The fourth novel in The Book of Ruin series, THE LAST SKINWEAVER, is out in Ebook and paperback. The novel is about Roge Callan, who to escape his father’s despotic claw, changes his name to serve as a sergeant under a banished RangerKnight. They live among former enemies, the Skinweavers, who seek help to find a path out of their barbaric tribal past. But the benevolent Widow Witches and their sentient Yetis have gone missing, and only someone with Widow Witch blood can find and rescue them. Unbeknownst to Roge, he has the blood and is the League of American Castles’ only option.
While waiting for my publisher’s proofreader to challenge my editor’s changes to my latest manuscript, I have had time to reflect on a reader’s review of my first novel, The Book of Ruin. The reader wrote, “JAYZUS! I wish i were a WOMAN !!!!! THEN I COULD TOO BE THE GREATEST PILOT WHO EVER LIVED IN ALL THE GALAXY!!!!…This book was SO FCKNG BAD, I stopped reading at Page 12 and returned it (sic).”
The rise of Christianity undermined tribal or clan societies by stressing loyalty to the Church over kinship. Getting out from under stifling kinship traditions fostered openness to outsiders, trade, innovation, new institutions and greater economic prosperity. However, humans naturally yearn to be members of a tribe or extended family. In his book Tribe: On Homecoming and Belonging, Sebastian Junger claims native Americans rarely ran away to join white society. Emigration always seemed to go from the civilized to the tribal. He also points out that cohesive and egalitarian tribal societies do better at mitigating the effects of combat trauma than does “modern society.”
In the Book of Ruin novels, I portray a post-apocalyptic world that emerges from our modernity. I enjoyed speculating about what would be different and familiar, forgotten and remembered. I am surprised, however, about what depictions upset readers… A reader recently took issue with another aspect of my worldbuilding – that the English that NATO Americans spoke in Germania evolved into a separate language called American.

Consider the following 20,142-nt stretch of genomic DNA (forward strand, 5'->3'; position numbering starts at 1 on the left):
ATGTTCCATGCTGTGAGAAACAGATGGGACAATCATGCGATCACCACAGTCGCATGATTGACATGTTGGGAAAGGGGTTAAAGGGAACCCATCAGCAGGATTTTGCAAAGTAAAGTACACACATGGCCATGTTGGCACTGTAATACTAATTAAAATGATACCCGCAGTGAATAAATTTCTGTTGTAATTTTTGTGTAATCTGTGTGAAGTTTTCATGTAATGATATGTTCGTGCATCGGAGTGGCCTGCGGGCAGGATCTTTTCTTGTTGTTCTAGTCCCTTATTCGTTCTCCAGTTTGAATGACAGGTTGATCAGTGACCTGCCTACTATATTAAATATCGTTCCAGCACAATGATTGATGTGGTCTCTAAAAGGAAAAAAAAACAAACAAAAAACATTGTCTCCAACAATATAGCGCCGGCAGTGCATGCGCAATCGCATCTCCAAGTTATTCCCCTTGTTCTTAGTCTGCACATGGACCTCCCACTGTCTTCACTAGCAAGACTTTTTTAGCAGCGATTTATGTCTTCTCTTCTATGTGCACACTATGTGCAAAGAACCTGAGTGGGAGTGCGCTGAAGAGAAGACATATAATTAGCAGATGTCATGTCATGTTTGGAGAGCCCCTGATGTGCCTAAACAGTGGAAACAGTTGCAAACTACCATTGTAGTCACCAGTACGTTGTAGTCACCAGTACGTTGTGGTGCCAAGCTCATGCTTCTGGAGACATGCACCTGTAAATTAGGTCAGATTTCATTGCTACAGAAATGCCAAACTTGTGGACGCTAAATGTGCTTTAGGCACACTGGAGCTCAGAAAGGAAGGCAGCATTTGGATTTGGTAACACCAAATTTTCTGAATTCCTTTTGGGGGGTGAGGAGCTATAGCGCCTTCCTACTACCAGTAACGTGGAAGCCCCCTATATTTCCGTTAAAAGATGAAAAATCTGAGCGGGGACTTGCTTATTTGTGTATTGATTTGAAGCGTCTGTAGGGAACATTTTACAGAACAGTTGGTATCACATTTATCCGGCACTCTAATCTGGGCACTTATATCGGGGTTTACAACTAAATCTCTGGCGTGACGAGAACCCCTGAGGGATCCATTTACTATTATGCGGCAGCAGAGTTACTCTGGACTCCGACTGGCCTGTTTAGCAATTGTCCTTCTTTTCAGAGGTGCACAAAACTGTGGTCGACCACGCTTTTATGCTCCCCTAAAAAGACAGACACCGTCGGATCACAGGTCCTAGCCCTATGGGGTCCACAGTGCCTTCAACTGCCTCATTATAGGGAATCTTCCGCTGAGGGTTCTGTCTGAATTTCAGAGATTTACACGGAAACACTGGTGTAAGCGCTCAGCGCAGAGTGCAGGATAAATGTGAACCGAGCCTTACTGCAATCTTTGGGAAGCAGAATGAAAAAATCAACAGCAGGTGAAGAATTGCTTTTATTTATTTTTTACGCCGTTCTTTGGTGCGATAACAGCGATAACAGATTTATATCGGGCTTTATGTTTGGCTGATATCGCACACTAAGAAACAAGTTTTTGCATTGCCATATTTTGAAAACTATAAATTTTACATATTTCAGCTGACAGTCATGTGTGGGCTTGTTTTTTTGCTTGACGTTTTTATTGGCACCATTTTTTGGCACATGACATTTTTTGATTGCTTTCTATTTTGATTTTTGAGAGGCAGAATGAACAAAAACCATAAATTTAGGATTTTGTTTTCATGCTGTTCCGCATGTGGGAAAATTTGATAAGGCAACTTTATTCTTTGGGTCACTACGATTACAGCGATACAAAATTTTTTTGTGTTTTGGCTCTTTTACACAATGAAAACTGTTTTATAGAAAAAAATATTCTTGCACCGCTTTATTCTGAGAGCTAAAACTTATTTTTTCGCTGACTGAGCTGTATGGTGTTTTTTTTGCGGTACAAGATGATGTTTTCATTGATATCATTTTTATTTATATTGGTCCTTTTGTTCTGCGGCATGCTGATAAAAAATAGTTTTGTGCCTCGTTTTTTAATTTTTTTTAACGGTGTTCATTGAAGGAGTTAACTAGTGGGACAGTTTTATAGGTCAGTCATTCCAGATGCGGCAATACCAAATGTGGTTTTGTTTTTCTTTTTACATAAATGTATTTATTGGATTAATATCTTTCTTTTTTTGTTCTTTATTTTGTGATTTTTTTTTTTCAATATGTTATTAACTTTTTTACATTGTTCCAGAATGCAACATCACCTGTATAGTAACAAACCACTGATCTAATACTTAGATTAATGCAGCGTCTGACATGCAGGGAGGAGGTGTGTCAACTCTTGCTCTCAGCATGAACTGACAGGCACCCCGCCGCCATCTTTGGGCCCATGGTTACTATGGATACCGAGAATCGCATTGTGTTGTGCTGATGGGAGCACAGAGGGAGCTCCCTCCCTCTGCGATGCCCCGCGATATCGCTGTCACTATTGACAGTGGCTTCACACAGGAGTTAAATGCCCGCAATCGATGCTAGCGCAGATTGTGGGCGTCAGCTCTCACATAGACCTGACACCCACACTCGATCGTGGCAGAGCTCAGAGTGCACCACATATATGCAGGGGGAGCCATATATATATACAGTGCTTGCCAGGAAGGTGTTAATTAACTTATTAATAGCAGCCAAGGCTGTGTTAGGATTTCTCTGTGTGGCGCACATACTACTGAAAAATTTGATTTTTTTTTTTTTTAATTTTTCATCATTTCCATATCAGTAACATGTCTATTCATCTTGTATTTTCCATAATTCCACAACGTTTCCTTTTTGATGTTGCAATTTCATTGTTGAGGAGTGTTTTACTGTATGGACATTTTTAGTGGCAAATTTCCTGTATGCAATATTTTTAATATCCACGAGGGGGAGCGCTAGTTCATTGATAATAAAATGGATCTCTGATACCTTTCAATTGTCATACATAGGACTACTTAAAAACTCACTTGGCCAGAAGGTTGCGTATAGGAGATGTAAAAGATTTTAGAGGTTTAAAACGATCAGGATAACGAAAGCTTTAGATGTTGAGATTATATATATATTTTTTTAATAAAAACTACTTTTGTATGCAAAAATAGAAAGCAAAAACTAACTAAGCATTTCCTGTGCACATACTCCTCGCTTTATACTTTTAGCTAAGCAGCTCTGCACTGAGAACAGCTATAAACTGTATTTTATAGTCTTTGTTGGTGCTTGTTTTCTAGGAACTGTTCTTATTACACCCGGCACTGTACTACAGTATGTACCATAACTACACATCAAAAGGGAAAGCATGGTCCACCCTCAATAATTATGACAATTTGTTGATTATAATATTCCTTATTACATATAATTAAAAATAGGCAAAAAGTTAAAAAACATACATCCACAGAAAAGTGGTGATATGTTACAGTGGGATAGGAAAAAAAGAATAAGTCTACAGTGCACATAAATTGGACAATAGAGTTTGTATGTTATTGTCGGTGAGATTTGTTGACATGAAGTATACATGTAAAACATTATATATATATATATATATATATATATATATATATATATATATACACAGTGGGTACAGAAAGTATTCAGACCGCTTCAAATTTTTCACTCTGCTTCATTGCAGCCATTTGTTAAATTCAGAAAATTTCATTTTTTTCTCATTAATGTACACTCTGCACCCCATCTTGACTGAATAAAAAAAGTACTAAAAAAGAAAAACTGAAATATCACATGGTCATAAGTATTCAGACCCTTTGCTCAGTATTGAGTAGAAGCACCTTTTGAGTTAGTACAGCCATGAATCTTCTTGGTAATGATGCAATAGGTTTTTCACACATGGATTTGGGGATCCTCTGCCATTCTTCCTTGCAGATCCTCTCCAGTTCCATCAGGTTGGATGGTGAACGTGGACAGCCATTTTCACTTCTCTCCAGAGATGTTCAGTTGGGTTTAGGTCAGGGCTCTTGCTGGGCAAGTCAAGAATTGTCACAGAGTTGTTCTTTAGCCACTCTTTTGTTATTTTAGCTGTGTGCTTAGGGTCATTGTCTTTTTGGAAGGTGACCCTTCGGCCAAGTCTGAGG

THE BOOK OF RUIN was the winner in the SCIENCE FICTION category of the 2020 IndieReader Discovery Awards, where undiscovered talent meets people with the power to make a difference. Following find an interview with author W.G. Hladky.
THE BOOK OF RUIN, just won the 2020 Indie Reader Discovery Award for Science Fiction.
In my BOOK OF RUIN science-fantasy series, superflares from the sun inundate the world, crashing electronics. Endless solar storms prevent electrical machinery from being repaired. Humans are thrown into a “medieval” dark age.
A magnetic field produced by the Earth’s rotation around its liquid iron core usually protects the planet from solar winds and coronal mass ejections. That is why life on Earth thrived and did not on Mars, which has no magnetic field. However, solar storms at times have broken through this magnetic swaddling, allowing its currents to ravage electrical machinery.
Our uber-technologies have isolated us evermore from the natural ways of our world. Could we today do what the Polynesians did several thousand years ago? Lacking maps, sextants and compasses, they traveled from Asia to Tahiti, Hawaii, Easter Island and finally to New Zealand.
In my first two novels, society has forgotten how to manufacture smokeless gunpowder. Firearms are mostly black-powder muzzle-loaders, and cartridges are unreliable. Because black powder is dirtier and can cause modern guns to jam if not explode, most would not be practical in the world I created. However, a couple of my readers disagree. They believe the ability to make smokeless gunpowder and use and make modern guns would survive a collapse of civilization. (Yes Don, somebody else thinks like you).
Howard Fox of Success Insight Podcast interviewed me about The Book of Ruin series.
Foreign affairs expert Robert Kaplan wrote in his book, The Revenge of Geography, “…while geography does not necessarily determine the future, it does set contours on what is achievable and what isn’t.” British journalist Tim Marshall stated the same theme in his book, Prisoners of Geography. He wrote, “…ideas and…leaders…must all operate within the confines of geography.”
What triggers the seed of a story to germinate? Mine started more than thirty years ago while living in Germany, teaching college courses to U.S. soldiers.
In 1859, one of the largest solar storms on record struck earth. Known as the Carrington Event, the storm damaged telegraph systems in Europe and North America. Sparks leaped from telegraph machines, shocking operators and setting papers ablaze. A Pittsburgh telegraph...